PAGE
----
Mana Maoli jam raises money for schools
BY GARY CHUN / email@example.com
All-stars in the Hawaii music scene Amy Hanaiali’i, John Cruz and Paula Fuga join a host of others — pros and young musicians — tonight at a musical benefit for Mana Maoli, a nonprofit collective supporting Native Hawaiian charter schools.
MANA MAOLI ALL-STAR KANIPILA
With Amy Hanaiali’i, John Cruz, Liko Martin, Irie Love, Paula Fuga, Mike Love, Kaipo Kapua, Seph1, Mama T, Taimane, Sean Ka’awa, Pomaika’i Lyman, SisteRex and others
Where: Fresh Cafe/Loft in Space, 831 Queen St.
When: 5:30 p.m.-midnight today
Cost: $10 minimum donation adults ($20 includes Mana Maoli double CD) and $5 students K-12 with school ID
Info: 295-6262 or manamaoli.org
For Nohealani Miller, a student at Halau Ku Mana charter school, helping put on the benefit concert is quite an undertaking.
Last year at this time, Mana Maoli put on a large-scale musicfest at the Kakaako Waterfront Park Amphitheater. This year the organization decided to have a more intimate event.
Enter Miller, who, with staff and volunteers, coordinated the event for her senior project.
The kanipila will not be your typical casual backyard or beach get-together.
In the afternoon, musicians will present short sets, including some impromptu (and inspired) groupings. It’s in the spirit of the local tradition of the Hawaiian jam session, filled with good vibes and good times.
“I believe this is an awesome event to support because it’s unique and fun, and all for a good cause,” said Miller. “You’re helping out charter school youth while supporting traditional Hawaiian and local island music.”
Net proceeds will be used to buy instruments for Mana Maoli musical artists’ mentorships at Native Hawaiian charter schools on Oahu.
THE EFFORT Miller put into this concert is her way of giving back to what Halau Ku Mana has done for her.
“It’s not your typical school,” Miller said. “It’s more like a second home, a second family, and somewhere you know you can always turn to.
“One of the main reasons why I stayed at Halau Ku Mana for the past seven years is because of the kumu. They’re not just here to get paid. They’re actually passionate about everything they teach us, which makes us passionate as students to take in all that they give us.
“We actually try to use what we learned in our daily lives, as well as pass it on to our friends and families outside of school.
“Halau Ku Mana has had a great effect on my academics and attendance,” Miller said. “I actually started to look forward to coming to school rather than looking at it as a drag.”
HANAIALI’I SAID she’s happy to lend her support.
“I have had the pleasure and honor of watching these Hawaiian-focused charter schools grow over the last 10 years,” she said via email. “Not only has it created another alternative for traditional public schools, but it has assisted in the revitalization of our Hawaiian culture.”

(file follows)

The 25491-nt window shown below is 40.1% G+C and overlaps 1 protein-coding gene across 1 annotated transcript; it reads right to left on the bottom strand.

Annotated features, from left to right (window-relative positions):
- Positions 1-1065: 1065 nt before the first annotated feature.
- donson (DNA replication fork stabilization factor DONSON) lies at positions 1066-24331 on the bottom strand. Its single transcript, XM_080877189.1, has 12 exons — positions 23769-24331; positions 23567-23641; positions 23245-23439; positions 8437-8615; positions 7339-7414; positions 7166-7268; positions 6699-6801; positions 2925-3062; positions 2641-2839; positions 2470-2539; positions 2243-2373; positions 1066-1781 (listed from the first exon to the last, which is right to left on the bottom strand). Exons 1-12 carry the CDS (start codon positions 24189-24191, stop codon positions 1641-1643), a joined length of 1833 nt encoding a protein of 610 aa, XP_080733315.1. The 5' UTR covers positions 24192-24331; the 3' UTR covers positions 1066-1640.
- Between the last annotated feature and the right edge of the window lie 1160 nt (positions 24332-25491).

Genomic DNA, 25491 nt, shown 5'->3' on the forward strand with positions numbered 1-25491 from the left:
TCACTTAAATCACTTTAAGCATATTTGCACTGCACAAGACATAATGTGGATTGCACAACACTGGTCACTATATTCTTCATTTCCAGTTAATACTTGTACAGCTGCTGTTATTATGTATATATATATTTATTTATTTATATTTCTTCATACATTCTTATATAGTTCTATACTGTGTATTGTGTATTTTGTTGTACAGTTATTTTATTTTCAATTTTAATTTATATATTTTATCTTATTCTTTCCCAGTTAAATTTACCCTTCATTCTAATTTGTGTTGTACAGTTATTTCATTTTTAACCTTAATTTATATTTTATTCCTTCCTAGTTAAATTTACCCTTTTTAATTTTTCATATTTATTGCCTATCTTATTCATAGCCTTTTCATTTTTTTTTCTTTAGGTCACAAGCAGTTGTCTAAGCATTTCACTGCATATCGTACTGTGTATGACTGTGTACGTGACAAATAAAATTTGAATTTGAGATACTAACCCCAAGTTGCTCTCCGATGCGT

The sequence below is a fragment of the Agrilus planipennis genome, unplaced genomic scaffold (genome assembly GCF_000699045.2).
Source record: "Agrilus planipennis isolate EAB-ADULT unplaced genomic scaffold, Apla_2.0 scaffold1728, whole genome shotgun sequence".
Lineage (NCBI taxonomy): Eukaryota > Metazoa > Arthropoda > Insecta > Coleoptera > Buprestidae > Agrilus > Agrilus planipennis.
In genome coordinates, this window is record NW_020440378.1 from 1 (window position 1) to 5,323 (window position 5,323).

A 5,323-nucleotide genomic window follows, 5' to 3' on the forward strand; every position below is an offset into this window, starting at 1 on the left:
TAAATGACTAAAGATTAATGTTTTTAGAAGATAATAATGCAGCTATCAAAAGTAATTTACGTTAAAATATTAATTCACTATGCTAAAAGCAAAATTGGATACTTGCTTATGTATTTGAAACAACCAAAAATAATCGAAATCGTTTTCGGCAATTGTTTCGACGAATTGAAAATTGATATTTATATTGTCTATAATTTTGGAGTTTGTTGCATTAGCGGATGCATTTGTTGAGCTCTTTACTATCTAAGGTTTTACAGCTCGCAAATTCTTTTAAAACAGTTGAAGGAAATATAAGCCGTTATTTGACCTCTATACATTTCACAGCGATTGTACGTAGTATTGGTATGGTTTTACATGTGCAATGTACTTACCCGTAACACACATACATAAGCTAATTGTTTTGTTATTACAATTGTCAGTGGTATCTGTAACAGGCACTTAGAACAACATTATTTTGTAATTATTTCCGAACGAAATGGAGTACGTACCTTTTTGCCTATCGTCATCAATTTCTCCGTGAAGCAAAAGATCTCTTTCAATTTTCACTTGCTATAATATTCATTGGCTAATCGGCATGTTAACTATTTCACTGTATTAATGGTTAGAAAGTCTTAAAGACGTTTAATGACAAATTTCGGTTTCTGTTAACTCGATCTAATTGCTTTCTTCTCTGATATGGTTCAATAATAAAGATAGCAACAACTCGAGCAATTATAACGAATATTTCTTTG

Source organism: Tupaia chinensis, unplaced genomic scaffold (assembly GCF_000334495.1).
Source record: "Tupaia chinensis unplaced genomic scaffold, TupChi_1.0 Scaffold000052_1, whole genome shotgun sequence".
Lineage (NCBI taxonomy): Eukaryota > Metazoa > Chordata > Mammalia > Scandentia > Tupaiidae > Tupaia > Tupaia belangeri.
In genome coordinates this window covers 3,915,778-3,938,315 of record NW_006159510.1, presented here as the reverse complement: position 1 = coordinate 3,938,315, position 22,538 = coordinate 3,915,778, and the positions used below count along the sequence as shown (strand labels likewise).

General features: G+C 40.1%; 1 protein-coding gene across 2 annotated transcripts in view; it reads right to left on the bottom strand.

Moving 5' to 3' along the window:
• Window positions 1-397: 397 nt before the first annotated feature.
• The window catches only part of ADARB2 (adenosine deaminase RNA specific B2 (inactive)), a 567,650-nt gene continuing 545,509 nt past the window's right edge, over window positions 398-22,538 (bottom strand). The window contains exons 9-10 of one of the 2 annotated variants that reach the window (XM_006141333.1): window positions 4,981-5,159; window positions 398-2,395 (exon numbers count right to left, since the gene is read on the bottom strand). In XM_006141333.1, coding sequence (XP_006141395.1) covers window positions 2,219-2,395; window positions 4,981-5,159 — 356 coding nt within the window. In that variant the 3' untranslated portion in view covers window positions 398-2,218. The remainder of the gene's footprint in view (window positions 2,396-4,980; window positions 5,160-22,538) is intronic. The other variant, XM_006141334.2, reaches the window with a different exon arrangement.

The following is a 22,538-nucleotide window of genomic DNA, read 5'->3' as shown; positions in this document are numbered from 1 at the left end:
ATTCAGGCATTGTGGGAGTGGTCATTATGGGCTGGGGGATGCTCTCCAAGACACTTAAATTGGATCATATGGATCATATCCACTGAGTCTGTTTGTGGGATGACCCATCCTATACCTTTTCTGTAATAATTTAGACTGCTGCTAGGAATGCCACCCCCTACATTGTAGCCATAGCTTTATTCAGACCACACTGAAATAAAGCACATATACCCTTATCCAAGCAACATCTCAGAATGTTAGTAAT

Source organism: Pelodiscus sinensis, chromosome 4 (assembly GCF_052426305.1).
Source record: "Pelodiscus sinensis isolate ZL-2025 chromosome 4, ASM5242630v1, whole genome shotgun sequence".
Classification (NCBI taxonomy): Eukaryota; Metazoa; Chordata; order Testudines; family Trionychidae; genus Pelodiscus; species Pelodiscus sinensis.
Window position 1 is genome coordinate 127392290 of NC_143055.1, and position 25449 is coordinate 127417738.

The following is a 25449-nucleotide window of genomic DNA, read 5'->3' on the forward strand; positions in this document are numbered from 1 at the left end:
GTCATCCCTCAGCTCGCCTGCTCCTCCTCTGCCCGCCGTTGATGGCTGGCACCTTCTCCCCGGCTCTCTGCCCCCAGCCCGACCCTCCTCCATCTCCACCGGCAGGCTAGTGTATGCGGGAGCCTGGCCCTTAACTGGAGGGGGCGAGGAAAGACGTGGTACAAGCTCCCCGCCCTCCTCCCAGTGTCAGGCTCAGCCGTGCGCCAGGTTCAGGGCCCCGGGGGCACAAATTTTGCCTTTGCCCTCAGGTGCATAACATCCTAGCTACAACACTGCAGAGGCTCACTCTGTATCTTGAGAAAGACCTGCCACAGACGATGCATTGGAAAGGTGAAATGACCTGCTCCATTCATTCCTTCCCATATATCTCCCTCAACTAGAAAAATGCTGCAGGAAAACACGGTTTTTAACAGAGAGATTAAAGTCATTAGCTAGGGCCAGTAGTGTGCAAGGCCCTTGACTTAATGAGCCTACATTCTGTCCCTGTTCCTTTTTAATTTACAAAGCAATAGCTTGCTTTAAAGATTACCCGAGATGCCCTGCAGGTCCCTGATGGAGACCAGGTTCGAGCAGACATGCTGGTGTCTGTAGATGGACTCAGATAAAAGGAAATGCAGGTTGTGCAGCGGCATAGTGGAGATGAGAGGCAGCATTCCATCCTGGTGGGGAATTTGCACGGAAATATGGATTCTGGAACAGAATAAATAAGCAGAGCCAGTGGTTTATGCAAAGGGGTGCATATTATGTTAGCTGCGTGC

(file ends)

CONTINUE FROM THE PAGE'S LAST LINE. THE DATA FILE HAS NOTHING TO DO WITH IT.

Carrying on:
As for the concert itself, “I’m excited to be joining the stage with my cousin John Cruz,” she said. “He recorded a song with me on my duets album, ‘Friends & Family of Hawai’i.’”
That Hoku award-winning album is just another accolade for the respected Maui-born singer, who was also classically trained at the United States International University School of Performing and Visual Arts in San Diego.
Keeping it in the “classic” Hawaiian vocal style, Hanaiali’i added that “I can’t wait to see Pomaika’i Lyman. When I hear her sing, I hear her grandmother Auntie Genoa Keawe. Both she and my tutu Jennie Woodd continue to be huge influences in the Hawaiian music I write and sing.
“It’s inspiring to be
sharing the stage with other musicians who bring their own sound and vibe to this industry,” Hanaiali’i said. “I’m definitely looking forward to hearing Paula Fuga and Irie Love.
“I have a feeling this will be a ‘wee-haa’ concert, so everybody should grab a ticket!”
JUST BEFORE tonight’s concert, Hanaiali’i's fellow performers Cruz, Fuga and Liko Martin, all highly respected Hawaii performers in their own right, will lead free music youth workshops.
“I’ll be focusing on vocal exercises and techniques,” Fuga said. “John will be doing overall songwriting, and Liko will be concentrating on mele ku’e, or songwriting from a Hawaiian perspective. Afterwards, we’ll all jam it out at the kanipila.
“I was once employed by one of the charter schools, Hakipu’u Learning Center in Kaneohe, and there was a beautful connection between the kumu and the students. It’s all hands-on learning and working closely with the aina.
“These schools are seriously underfunded, getting less than half than mainstream DOE schools. … As an artist, I want to be an advocate for these youth, and help protect their environment through music,” Fuga said.
Miller, for one, is appreciative of what an “auntie” like Fuga is doing for the charter schools.
“Over the years, I’ve come to realize how important it is to know your history and culture because it is a reflection of yourself,” the senior student said.
“I thank and greatly appreciate my school, my peers and my kumu because they have all helped me find myself as a person and also as a Hawaiian.”